Einstein researchers demonstrate a novel approach to treating AIDS

They successfully target HIV-infected cells with radioactive antibodies

November 6, 2006 (Bronx, NY) ­ Using a radically new strategy featuring radioactive "guided missiles," researchers at the Albert Einstein College of Medicine of Yeshiva University have successfully targeted and destroyed human immune cells infected with HIV, the virus that causes AIDS.

"This study in mice supports the idea that radioimmunotherapy might help in treating people infected with HIV," says Dr. Arturo Casadevall, chair of the department of microbiology and immunology at Einstein and a senior author of the study, which appears in the November issue of PLoS Medicine. "More broadly, this work introduces a new approach for treating the many viral infections, from hepatitis C to Ebola, in which viral proteins are expressed on the surface of infected cells."

The Einstein researchers used a technique called radioimmunotherapy, in which radioisotopes are piggy-backed onto antibodies. Once these precision-made molecules are injected into the body, the antibodies home in on a specific protein target…and the radioisotope "warhead" destroys the cell to which that protein is attached.

Radioimmunotherapy is an accepted treatment for several types of cancer including non-Hodgkins lymphoma. But only at Einstein has it been tried against infectious diseases­an idea pioneered by Dr. Ekaterina Dadachova, the study's lead author and an associate professor in the departments of nuclear medicine and microbiology & immunology.

In a series of animal studies beginning in 2001, Dr. Dadachova and her colleagues have successfully used radioimmunotherapy against a variety of disease-causing microbes­first the major fungal pathogen Cryptocccus neoformans, which can cause life-threatening encephalitis in AIDS patients and other people with weakened immune systems; then a streptococcal bacterium responsible for pneumonia; and now HIV. The researchers zapped the fungi and bacteria directly, but, in the case of HIV, they aimed for the immune cells that the virus infects.

In this study their target was the protein gp41, one of several proteins in the HIV-1 virus that are "displayed" on the surface of HIV-1-infected cells. After obtaining antibodies that would latch specifically onto gp41, the researchers tagged them with two different radioisotopes, bismuth 213 and rhenium 188.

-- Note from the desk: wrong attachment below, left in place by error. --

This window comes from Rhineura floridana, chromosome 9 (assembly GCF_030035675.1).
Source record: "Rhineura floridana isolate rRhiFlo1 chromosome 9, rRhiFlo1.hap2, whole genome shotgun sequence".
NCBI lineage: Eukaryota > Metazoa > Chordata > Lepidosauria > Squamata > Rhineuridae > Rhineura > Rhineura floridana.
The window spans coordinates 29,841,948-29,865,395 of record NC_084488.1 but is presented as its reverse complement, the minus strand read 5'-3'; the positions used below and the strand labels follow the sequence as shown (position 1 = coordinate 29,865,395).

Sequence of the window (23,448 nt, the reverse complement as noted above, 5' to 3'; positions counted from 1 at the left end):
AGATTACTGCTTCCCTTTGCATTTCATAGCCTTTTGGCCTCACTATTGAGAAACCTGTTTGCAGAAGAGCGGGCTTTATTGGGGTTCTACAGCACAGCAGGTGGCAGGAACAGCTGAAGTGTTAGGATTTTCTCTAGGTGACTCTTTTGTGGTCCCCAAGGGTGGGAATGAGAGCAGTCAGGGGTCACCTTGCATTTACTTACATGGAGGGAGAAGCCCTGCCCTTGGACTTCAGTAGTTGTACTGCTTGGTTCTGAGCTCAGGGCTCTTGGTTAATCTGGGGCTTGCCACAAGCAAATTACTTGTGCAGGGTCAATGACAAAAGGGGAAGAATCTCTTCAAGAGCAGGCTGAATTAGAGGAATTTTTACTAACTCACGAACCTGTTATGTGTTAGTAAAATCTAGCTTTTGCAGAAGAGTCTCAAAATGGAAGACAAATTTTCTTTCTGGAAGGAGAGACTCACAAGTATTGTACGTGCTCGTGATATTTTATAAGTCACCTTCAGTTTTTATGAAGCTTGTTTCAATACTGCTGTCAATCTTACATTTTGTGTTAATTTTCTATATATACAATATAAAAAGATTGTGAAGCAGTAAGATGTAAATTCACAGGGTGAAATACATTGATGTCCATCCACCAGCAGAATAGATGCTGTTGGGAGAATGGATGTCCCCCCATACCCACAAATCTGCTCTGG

To test the therapy, the researchers first injected HIV-1-infected human white blood cells into the spleens of immune-deficient mice. (The spleen was chosen because the overwhelming majority of HIV-1-infected cells in humans are present in the spleen and other lymphoid tissues; and the absence of an immune system meant the mice could not mount an immune attack against the "foreign" human white blood cells.) One hour later, the mice were injected with the radioactive antibodies.

Three days after treatment, the researchers measured the number of HIV-1-infected cells in the spleens of the mice. Compared with control mice (which were treated with antibodies not attached to radioisotopes), the number of HIV-1-infected human white blood cells in the treated mice was significantly reduced. The greater the antibody-radiosotope dose, the greater the proportion of HIV-1-infected cells that were killed. Both isotopes proved effective in eliminating the virus-infected cells from the mice, which experienced no significant adverse effects from the treatment.

"Today's antiretroviral drug therapies can inhibit the multiplication of HIV and help prevent HIV from infecting additional cells," says Dr. Harris Goldstein, Director of the Center for AIDS Research at Einstein. "But we currently have no way of eliminating the HIV-infected cells that make these infections chronic. The novelty of this technique is that it targets the cells infected by HIV, which act as 'factories' for making more of the virus. So if we could eradicate all the HIV-infected cells in a patient­which would likely require a combination of therapies--then we could start to think about curing HIV-infected patients."

Dr. Goldstein, also a senior author of the study, notes that radioimmunotherapy might be particularly useful for people newly exposed to HIV, such as healthcare workers with needlestick injuries. "Studies show that giving highly active antiretroviral therapy (HAART) to people within 24 hours of exposure to HIV can prevent infection from developing," he says. "But if several days have passed, the virus is able to infect enough cells to cause a chronic HIV infection. By combining HAART with radioimmunotherapy, we may be able to prevent lifelong infection in these people by eliminating those initially infected cells."

Clinical trials using radioimmunotherapy for treating HIV infection are now being planned.

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The research was funded by the Lehman Brothers Foundation, the National Institutes of Health and the NIH-funded Einstein/MMC Center for AIDS Research.

The study's other Einstein authors were Drs. Mahesh C. Patel and Sima Toussi. The antibody against gp41 was provided by Drs. Miroslaw K. Gorny and Susan Zolla-Pazner of the New York University School of Medicine. Dr. Martin W. Brechbiel of the National Cancer Institute and Drs. Christos Apostolidis and Alfred Morgenstern of the Institute for Transuranium Elements in Karlsruhe, Germany, also collaborated.


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